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A Man Called Otto ★★



Director: Marc Forster

Cast: Tom Hanks, Mariana Treviño, Manuel Garcia-Rulfo  

Release: January 6, 2023 

Tom Hanks is unarguably a man that can turn his hand to anything. If he was hired to appear in a commercial for diapers, you can bet he’ll turn a mere few seconds into award-winning gold. This is a fact that has always been true in practice — but after the debut of A Man Called Otto, it’s a sentiment perhaps best relegated to paper. A melancholic character study enveloped in the importance of community, Hank’s latest filmic outing fails to tap into the emotional range it needs to, leaving a stagnant street view in its wake.

Otto (Tom Hanks) is a man that lives a solitary and unremarkable life, annoyed with the simple things while yearning for brighter days with his departed wife. When Mairsol (Mariana Treviño) moves in with her young family next door, Otto quickly fears he has a new battle to contend with. Growing closer and dependable in times of need, Otto learns the importance of the neighbours he has always had around him.

The problem is simple at its core — if Otto were a spice, he’d be flour. It’s something that everyone around him is aware of, including the stray cat that follows him around like a daemon shadow. The audience are well aware of this, too, considering the film’s 126-minute runtime never fully transitions out of Otto’s morose well-being. His character journey arc feels existential, with him watching in an out-of-body experience while half-heartedly trying to repair his reputation with the neighbours. It’s a story we’ve seen before (quite literally, when you consider the original A Man Called Ove), so another remake needs something punchy and fresh to stand on its own two feet. It’s a front that the film never delivers on, consistently stuck in a mindset that’s triumphant in swimming in its own cesspit. Otto’s bonds with the young family next door feel incredibly surface level, maintaining an air of keeping up appearances in order to make life, ironically, a little more bearable.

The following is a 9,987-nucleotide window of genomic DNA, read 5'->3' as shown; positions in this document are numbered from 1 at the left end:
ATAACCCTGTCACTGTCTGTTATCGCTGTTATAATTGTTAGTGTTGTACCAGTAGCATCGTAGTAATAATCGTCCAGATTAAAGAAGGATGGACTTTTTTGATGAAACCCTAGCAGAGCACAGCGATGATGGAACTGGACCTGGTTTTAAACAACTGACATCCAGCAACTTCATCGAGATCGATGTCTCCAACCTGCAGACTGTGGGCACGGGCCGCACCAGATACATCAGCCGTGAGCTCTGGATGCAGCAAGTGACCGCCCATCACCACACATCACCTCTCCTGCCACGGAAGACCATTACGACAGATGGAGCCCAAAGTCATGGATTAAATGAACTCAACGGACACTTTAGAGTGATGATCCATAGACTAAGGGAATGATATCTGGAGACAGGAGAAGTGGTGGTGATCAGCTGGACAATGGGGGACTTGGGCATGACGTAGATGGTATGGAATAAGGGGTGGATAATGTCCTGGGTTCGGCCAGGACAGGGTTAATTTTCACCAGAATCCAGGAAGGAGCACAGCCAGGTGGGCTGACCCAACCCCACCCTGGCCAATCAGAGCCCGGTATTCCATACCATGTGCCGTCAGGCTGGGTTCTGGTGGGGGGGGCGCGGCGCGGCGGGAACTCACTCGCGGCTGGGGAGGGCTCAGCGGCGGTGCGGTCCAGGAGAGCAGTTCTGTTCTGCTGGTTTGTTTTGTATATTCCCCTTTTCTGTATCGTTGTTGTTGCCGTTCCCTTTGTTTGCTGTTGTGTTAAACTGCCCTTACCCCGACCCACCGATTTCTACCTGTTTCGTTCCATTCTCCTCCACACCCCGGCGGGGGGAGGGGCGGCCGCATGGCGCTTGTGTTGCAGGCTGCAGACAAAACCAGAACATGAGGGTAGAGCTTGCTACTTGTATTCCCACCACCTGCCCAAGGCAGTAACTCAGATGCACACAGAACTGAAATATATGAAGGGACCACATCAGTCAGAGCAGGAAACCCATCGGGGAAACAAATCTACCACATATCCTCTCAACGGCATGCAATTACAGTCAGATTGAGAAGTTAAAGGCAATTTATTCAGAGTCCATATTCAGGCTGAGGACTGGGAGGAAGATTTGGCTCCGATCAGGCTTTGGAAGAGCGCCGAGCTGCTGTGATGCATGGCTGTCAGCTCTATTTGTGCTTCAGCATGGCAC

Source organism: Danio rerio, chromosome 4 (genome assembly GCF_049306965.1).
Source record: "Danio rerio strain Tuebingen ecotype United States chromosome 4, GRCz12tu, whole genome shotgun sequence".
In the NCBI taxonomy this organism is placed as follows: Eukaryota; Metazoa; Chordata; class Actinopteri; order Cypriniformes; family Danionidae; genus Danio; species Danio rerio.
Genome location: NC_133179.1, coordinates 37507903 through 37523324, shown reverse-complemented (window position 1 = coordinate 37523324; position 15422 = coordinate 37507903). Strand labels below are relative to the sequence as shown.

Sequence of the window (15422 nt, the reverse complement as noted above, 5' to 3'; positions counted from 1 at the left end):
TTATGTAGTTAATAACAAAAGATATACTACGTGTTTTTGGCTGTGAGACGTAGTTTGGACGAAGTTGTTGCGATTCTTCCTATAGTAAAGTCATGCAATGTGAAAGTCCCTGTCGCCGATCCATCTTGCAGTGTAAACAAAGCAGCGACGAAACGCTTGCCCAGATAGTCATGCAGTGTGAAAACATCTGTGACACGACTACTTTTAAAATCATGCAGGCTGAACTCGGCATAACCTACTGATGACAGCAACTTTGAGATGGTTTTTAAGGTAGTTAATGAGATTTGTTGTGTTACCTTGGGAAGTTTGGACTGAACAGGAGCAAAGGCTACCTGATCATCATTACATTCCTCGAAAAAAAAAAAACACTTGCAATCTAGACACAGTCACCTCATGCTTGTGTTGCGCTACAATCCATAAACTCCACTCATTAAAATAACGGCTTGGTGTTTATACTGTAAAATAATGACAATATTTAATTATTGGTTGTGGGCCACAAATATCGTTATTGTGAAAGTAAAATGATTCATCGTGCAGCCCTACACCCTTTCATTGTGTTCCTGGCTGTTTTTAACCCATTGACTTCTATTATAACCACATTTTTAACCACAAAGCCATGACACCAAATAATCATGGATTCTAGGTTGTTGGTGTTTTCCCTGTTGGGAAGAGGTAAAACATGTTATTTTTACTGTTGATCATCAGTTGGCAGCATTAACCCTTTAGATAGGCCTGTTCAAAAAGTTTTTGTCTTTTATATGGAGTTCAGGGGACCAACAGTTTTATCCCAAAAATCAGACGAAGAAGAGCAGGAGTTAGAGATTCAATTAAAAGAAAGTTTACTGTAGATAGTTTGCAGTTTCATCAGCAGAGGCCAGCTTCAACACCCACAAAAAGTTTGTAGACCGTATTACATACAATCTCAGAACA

These traits would be all well and good if anything else about A Man Called Otto was particularly remarkable. Hanks is great, but it’s not a performance that will notably chart on his IMDB page. The techniques behind the filmmaking itself are pleasing to look at but don’t hold a single moment of wonder that will extend beyond leaving the cinema screen or switching off the TV. Thematically, Forster’s approach is decidedly more sombre than the A Beautiful Day In The Neighborhood feel of its marketing, and that’s not exactly a good thing. What could turn from family quality time viewing into a relatively superficial introspection into the self is an unexpected sour note that’s simultaneously as unpalatable as it is mundane. Objectively, A Man Called Otto is a film shaped like a deep breath. It’s holding so much in that it forgets to regulate itself into something that actually reflects our emotional ability to connect. When we look back at the best films of 2023, this won’t be there. And if we look back at the best films of January 2023, this won’t be there either. Cue the “Oh yeah, I remember that” discourse we’ll circle back round to when Elvis cleans up during awards season.

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